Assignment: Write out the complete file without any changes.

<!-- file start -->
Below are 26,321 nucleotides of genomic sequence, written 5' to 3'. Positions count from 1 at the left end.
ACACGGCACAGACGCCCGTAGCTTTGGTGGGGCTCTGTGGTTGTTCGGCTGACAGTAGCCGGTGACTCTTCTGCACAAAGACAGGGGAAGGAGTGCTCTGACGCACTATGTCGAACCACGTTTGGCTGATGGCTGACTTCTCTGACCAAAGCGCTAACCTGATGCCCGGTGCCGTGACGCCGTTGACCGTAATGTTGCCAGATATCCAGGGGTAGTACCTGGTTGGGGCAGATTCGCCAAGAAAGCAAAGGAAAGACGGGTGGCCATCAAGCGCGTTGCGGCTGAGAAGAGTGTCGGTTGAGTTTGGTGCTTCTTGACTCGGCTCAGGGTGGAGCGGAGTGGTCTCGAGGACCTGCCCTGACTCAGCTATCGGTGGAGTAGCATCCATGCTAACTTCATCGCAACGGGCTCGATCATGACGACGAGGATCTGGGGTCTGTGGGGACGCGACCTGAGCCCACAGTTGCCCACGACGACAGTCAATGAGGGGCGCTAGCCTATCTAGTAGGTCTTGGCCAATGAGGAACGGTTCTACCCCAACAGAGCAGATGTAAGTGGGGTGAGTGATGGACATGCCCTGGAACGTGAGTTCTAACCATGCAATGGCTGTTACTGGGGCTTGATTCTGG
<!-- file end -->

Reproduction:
Below are 26,321 nucleotides of genomic sequence, written 5' to 3'. Positions count from 1 at the left end.
ACACGGCACAGACGCCCGTAGCTTTGGTGGGGCTCTGTGGTTGTTCGGCTGACAGTAGCCGGTGACTCTTCTGCACAAAGACAGGGGAAGGAGTGCTCTGACGCACTATGTCGAACCACGTTTGGCTGATGGCTGACTTCTCTGACCAAAGCGCTAACCTGATGCCCGGTGCCGTGACGCCGTTGACCGTAATGTTGCCAGATATCCAGGGGTAGTACCTGGTTGGGGCAGATTCGCCAAGAAAGCAAAGGAAAGACGGGTGGCCATCAAGCGCGTTGCGGCTGAGAAGAGTGTCGGTTGAGTTTGGTGCTTCTTGACTCGGCTCAGGGTGGAGCGGAGTGGTCTCGAGGACCTGCCCTGACTCAGCTATCGGTGGAGTAGCATCCATGCTAACTTCATCGCAACGGGCTCGATCATGACGACGAGGATCTGGGGTCTGTGGGGACGCGACCTGAGCCCACAGTTGCCCACGACGACAGTCAATGAGGGGCGCTAGCCTATCTAGTAGGTCTTGGCCAATGAGGAACGGTTCTACCCCAACAGAGCAGATGTAAGTGGGGTGAGTGATGGACATGCCCTGGAACGTGAGTTCTAACCATGCAATGGCTGTTACTGGGGCTTGATTCTGG